Today, I’m taking you to Nigeria, where another African woman is doing amazing work in the chocolate industry.
Her journey is a fascinating one. But no spoilers. I’ll leave you to discover it for yourself. Ready? Let’s hear it.
By 2016, Uzoamaka Izukanne Igweike (aka Uzo) had been an Enterprise Resource Planning (ERP) consultant for over a decade. Her job was to help companies implement software solutions to optimize their business processes.
But consultancy wasn’t the only thing that occupied the Nigerian entrepreneur’s mind. In fact, she loved something that had nothing at all to do with computers or software. Uzo loved baking. Not just baking, but “I really loved baking with (yes, you got it) chocolate.”
However, as with every great story, something was wrong. What was wrong, Uzo?
“I found it very difficult to find good quality chocolate. Even when I found it, it was extremely expensive. I’d always known that Nigeria was one of the largest producers of cocoa in the world, and it didn’t make sense to me that we weren’t making any chocolates per se.”
Uzoamaka was right to question the status quo. Indeed, Nigeria is a top 5 exporter of cocoa beans, so something was surely wrong if she couldn’t make her own chocolate, even better chocolate, for her baking. And she was determined to find out.
“So I just went to Google and typed in how to make chocolate at home, and it came up with a lot of articles and I drank it all in.”
Uzo was quickly drawn into researching chocolate-making after that Google search, and she was prepared to stay up late to read and learn more about how to make her own chocolate bars. In her words:
“I read, I studied, I did the research and I realized that really, I had the ingredients that I needed to make good quality chocolate, even better chocolate than those around the shelves. I mean I needed essentially cocoa beans and sugar, so what I did was that I tried to improvise.”
Solving Machine Challenges
After demystifying chocolate-making and gaining confidence that she could do it, she searched for the equipment she’d need:
‘’I looked through the articles for the equipment, the tools that I needed, and I realized that I could improvise with things that I could find around. The only thing I didn’t have then was the refiner, which is a proper chocolate-making machine, but I was lucky.’’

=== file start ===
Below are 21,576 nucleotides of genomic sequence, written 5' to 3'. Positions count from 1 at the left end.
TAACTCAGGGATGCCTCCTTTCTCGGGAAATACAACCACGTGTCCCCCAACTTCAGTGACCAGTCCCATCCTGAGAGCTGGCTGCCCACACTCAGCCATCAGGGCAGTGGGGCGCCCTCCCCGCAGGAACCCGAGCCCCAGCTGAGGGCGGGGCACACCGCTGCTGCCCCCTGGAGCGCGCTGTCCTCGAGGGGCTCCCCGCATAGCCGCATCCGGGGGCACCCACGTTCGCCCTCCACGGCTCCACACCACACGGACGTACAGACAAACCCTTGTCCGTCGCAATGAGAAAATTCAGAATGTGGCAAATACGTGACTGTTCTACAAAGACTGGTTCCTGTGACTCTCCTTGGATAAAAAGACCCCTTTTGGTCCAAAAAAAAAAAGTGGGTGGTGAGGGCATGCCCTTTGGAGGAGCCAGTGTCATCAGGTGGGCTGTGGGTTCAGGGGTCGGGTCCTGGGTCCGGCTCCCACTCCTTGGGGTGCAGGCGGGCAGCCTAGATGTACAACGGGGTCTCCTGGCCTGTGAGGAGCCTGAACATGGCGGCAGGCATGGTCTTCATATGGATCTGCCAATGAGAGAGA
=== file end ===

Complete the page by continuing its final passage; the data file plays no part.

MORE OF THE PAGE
She was lucky because while doing her research, she learned applications were open for entrepreneurs to get funding from the Tony Elumelu Foundation. The problem? Uzo “hadn’t made a bar of chocolate before”.
But that would not stop her: ‘’I had this idea that you know, I thought would resonate with them. So what I did was put in my application.”
And her application was successful. They loved her idea of a local chocolate business and gave her the funding. And that was how Uzo bought her first refiner. “From there, I started making chocolate.”
From Experiments to Quitting Her Job
Armed now with her refiner, Uzo experimented with crafting chocolate. “We made bad chocolate and good chocolate. It was inconsistent, but we tested it with family and friends. We got a lot of encouragement from them. After three years, I found the courage to leave my regular paid job and then focus on making chocolate.”
Thus, in June 2020, Uzo launched Loom Craft Chocolates, a cocoa bean processing, and artisanal chocolate-making company based in Abuja, Nigeria. In 2022 alone, customers in and outside Nigeria ate 52,000 of their bars! She hopes to double the figure in 2023.
Nigerian Chocolate for Sustainability
What we can all admire about Uzo is that she has made crafting and selling chocolate her medium of contributing to the development of her nation. It’s also her means of sharing Nigeria with the entire world. How?
From the ingredients in her bars to her package designs, Uzo partners with local cultivators and package designers. And she’s convinced that these relationships help other Nigerians earn from their craft while challenging them to grow their businesses and deliver even better services.
But that’s not all. Using home-sourced ingredients also means Nigerians can now taste flavors they can tell stories about. Loom bars include local ingredients like coffee, sesame, fonio, cashew, ginger, and beloved Nigerian treats like kuli-kuli, balla kwabo, and the spicy ose nsukka. And no matter how far away they are, Nigerians and Africans, in general, can take a quick trip back home with a taste of Loom chocolate.
It’s also worth mentioning that Uzo is a proud member of the Cross Atlantic Chocolate Collective, the African-Caribbean alliance aimed at helping cocoa growers in Africa learn chocolate-making. Sharing her knowledge with other members has helped farmers like Mrs. Leticia Yankey transition from growing cocoa to making their own chocolate bars.
Inspiration to the Youth
Uzoamaka is putting Nigeria on the chocolate-making map through Loom Craft Chocolate. But as a young woman who has worked extremely hard to bring her business to scale and make an impact, she’s easily an inspiration to all young people in Africa trying to build a business to make lives better at home.
To these young Kings and Queens, Uzo says “the world is yours for the taking”. She also believes that ‘’by focusing hard on your dreams and solving problems little by little, you can realize them.’’
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